|dc.description.abstract||The main objective is to explain whether increased creditworthiness leads to decreased average interest rates. The creditworthiness is represented by Bisnode’s credit rating codes. Involved in the study are Norwegian limited liability companies. The assessment extends from 2005 to 2011, and the analyses were executed for each year separately. The motivation has been to verify if creditors are covering credit risk responsibly by requiring an amount of compensation, in the form of an interest rate, which is at par with the perceived level of company credit risk.
The credit rating codes are divided into five categories and regression analysis has been applied in order to detect whether the differences between the interest rate per credit rating code are statistically and economically significant.
Almost all interest rate differences between the credit rating codes are found statistically significant. The findings do not apply to the interest rate difference between AAA- and AA-rated companies or between AA- and A-rated companies, due to insignificant results. The order of the differences is as expected. C-rated companies carry higher interest rates than B-rated companies, which carry higher interest rates than A-rated companies, etc. The economic significance is considered high due to the large size of the interest rate differences and because credit rating code changes are detected frequently. This proves that firms extending credit rating codes contribute to enable well-functioning credit markets between debtor and creditor on the capital market.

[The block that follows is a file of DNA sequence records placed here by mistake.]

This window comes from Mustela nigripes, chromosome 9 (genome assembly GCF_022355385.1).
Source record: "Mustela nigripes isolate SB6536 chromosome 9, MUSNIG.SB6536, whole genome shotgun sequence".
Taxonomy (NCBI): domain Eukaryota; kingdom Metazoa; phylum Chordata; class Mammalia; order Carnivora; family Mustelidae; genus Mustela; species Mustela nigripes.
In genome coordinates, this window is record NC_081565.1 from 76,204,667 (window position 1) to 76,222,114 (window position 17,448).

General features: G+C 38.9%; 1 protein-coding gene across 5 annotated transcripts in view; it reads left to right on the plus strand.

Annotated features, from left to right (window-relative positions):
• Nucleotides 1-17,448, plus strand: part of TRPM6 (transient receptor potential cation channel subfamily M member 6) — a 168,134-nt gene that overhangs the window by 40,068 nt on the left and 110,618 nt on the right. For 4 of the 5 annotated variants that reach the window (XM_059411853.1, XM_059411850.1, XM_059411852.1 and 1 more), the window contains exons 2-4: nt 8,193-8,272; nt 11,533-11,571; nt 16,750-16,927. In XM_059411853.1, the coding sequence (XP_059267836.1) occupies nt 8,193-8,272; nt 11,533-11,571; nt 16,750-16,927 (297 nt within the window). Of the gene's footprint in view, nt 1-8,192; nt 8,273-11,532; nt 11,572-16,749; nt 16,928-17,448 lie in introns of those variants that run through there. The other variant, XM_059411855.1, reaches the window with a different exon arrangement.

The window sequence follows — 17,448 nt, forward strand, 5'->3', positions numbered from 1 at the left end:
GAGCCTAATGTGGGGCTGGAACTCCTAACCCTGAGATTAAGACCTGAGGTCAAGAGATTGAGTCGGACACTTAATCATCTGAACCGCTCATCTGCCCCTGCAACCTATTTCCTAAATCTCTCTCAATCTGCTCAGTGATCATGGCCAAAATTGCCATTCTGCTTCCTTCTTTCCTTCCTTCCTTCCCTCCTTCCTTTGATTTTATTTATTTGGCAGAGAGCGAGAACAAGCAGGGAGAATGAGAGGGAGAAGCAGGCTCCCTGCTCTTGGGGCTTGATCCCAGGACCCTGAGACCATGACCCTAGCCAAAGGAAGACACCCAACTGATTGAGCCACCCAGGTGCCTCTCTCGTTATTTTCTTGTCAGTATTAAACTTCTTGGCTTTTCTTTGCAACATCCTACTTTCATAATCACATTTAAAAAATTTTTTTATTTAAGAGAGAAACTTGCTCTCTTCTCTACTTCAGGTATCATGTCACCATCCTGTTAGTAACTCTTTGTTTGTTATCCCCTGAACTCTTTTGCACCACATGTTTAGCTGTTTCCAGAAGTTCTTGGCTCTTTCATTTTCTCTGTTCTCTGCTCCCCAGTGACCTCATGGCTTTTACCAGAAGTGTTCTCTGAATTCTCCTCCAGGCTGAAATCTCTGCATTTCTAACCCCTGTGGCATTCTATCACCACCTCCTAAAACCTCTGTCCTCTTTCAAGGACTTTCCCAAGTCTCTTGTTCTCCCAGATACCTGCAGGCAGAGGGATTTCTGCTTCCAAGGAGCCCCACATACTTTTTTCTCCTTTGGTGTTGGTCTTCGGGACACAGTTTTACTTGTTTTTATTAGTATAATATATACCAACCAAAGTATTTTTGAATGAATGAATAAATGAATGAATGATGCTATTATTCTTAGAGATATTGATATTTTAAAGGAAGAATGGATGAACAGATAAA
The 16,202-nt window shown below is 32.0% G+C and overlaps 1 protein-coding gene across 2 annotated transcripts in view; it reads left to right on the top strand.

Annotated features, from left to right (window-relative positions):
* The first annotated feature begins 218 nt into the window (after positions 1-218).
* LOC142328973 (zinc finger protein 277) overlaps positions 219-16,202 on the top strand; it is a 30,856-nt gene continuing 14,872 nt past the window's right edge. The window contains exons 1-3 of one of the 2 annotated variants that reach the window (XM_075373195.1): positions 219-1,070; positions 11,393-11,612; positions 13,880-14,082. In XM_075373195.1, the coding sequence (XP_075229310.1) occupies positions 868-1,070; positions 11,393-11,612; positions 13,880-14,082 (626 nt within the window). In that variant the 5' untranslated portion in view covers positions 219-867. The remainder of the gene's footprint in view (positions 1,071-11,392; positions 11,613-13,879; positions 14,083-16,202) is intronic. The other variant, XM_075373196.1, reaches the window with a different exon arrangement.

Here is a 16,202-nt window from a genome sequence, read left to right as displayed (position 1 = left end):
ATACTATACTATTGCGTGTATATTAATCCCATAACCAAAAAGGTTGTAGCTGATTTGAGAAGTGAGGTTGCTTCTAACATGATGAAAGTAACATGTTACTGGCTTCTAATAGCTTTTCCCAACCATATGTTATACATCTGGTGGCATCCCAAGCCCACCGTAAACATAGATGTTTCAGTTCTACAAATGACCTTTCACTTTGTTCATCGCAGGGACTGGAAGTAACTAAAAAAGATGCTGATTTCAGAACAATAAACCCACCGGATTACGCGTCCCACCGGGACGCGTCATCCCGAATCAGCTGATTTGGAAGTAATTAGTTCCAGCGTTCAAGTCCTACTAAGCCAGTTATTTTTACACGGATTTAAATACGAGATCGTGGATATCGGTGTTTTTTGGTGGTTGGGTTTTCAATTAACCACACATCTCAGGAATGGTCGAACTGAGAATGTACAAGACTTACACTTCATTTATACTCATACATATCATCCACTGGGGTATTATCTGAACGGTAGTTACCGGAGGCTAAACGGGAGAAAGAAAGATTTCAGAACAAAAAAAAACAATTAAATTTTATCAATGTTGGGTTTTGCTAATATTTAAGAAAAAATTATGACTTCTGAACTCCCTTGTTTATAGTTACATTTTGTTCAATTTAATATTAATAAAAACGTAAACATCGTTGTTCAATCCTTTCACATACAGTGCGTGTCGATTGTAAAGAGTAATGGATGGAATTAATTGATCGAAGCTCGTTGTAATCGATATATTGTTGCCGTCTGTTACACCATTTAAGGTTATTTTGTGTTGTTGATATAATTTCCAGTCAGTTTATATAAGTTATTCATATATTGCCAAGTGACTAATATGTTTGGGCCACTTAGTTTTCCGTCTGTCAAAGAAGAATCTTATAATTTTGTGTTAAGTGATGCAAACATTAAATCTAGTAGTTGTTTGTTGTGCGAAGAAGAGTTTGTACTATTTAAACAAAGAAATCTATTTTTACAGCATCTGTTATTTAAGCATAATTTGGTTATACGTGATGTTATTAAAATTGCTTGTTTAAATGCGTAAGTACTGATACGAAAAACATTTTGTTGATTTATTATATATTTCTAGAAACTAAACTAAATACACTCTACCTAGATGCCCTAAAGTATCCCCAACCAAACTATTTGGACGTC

One of the limitations of this thesis has been the aggregated level of the interest rates. When executing further research, it would be advantageous to access less aggregated data and also to increase the sample size. In to obtain more accurate average interest rate calculations, the interest rates should be weighed according to the size of the relevant firm’s interest-bearing debt.||nb_NO